Watch the video ... it is extremely biting, occasionally profane, very funny, and hits at some harder truths with which Whole Foods has to cope.

    KC's View:
    I'm beginning to think that Whole Foods may soon be finding itself on somewhat thin ice, because it currently is finding itself to be the butt of jokes ... ands the criticisms are getting harsher even as the competition is getting more savvy. The company seems to be in one of those cycles where everything seems to be breaking wrong for it, and those are tough to emerge from.

    I even saw a piece the other day about how founder John Mackey thinks that "intellectuals hate capitalism," which just struck me as strident and reflective of a person who has been used to getting his own way and suddenly is meeting with resistance. Whole Foods may be coming off the rails a bit, and management has to find a way to recapture the old mojo.

    Published on: August 14, 2015

    The New York Times reports that the US Securities and Exchange Commission (SEC) has approved a new rule that "would require most public companies to regularly reveal the ratio of the chief executive’s pay to that of employees."

    The rule will kick in in 2017. The Times story notes that the rule "does not in any way limit how much a chief executive is paid. Instead, it requires that public companies take their chief executive’s compensation, which is already disclosed annually, and compare it with the median pay figure for all their other employees."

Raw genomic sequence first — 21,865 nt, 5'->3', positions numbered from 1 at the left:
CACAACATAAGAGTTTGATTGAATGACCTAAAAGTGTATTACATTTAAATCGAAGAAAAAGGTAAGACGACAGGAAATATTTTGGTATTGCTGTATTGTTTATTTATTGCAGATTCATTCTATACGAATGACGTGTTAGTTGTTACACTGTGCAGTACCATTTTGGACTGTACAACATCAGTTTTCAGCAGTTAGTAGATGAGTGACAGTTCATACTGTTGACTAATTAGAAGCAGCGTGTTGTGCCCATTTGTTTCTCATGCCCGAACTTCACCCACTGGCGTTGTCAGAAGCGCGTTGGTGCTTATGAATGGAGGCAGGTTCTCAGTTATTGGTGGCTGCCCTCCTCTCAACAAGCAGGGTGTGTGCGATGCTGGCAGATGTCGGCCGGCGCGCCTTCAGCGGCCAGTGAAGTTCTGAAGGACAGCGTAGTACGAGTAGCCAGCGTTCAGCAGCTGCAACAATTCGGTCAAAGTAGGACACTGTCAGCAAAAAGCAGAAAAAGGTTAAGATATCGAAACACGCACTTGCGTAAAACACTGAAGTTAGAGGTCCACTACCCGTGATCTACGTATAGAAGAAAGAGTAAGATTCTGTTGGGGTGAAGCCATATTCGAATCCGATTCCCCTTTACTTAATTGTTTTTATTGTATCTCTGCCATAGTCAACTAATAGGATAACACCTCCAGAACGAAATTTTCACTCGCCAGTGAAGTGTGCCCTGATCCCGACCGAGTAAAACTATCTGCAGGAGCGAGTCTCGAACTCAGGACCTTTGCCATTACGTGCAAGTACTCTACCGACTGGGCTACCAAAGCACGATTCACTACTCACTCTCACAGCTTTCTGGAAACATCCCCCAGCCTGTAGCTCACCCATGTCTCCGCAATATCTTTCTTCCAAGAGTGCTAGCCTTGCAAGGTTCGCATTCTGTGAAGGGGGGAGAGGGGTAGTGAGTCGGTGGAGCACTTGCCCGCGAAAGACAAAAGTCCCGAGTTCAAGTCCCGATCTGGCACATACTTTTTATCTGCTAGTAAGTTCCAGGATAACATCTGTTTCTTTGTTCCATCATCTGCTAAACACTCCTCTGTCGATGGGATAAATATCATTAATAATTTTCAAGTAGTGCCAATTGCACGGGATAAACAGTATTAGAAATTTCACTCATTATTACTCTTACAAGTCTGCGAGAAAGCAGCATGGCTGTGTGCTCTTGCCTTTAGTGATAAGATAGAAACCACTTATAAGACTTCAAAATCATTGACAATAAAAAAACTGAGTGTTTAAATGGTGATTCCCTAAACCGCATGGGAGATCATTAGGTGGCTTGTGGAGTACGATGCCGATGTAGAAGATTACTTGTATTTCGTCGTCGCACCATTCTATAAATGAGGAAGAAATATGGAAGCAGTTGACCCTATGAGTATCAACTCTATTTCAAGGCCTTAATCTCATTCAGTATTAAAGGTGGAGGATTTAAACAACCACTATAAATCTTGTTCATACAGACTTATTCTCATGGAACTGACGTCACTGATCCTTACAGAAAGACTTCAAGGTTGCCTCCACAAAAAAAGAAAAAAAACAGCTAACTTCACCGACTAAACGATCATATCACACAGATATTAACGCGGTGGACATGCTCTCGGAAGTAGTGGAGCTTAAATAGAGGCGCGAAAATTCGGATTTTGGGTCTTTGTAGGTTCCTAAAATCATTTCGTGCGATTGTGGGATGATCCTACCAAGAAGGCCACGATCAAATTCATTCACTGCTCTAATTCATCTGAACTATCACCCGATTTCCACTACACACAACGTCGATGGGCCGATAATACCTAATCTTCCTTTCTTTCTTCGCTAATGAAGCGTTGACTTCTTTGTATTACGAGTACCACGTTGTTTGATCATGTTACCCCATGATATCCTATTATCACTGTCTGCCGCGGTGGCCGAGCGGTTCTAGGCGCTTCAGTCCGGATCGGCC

However, "representatives of corporations were quick to assail the new rule ... saying that it was misleading, costly to put into practice and intended to shame companies into paying executives less."
    KC's View:
    I love this rule. From my perspective, it gives employees and shareholders an important measurement with which they can make decisions about where they are going to invest their time, energy and money. As for complaints about being "shamed" ... well, shame can be a powerful motivator. If you want to avoid it, then don't do stuff that will make you feel ashamed. (If a huge gap in compensation makes you feel shame, the solution is to address the gap, not to hide it so it cannot be easily seen.)

    Published on: August 14, 2015

    Dave's Killer Bread, which started about a decade ago with products tested in Portland, Oregon, farmers markets, said that it has been sold for $275 million to Flowers Foods, the nation’s second largest baking company. According to the announcement, "When the acquisition is complete, Dave’s Killer Bread will operate as an independent subsidiary and is expected to continue expansion of its Oregon operation where more than 300 employees fuel the brand’s success." The company says it also will remain committed to the employment of people with criminal records; Dave Dahl, for whom the brand is named, was in and out of prison for 15 years before joining his family bakery company and launching the brand.

    The family sold 50 percent of the company to a NY-based private equity group, Goode Partners, in 2012; together, they are selling the entire company to Flowers.
    KC's View: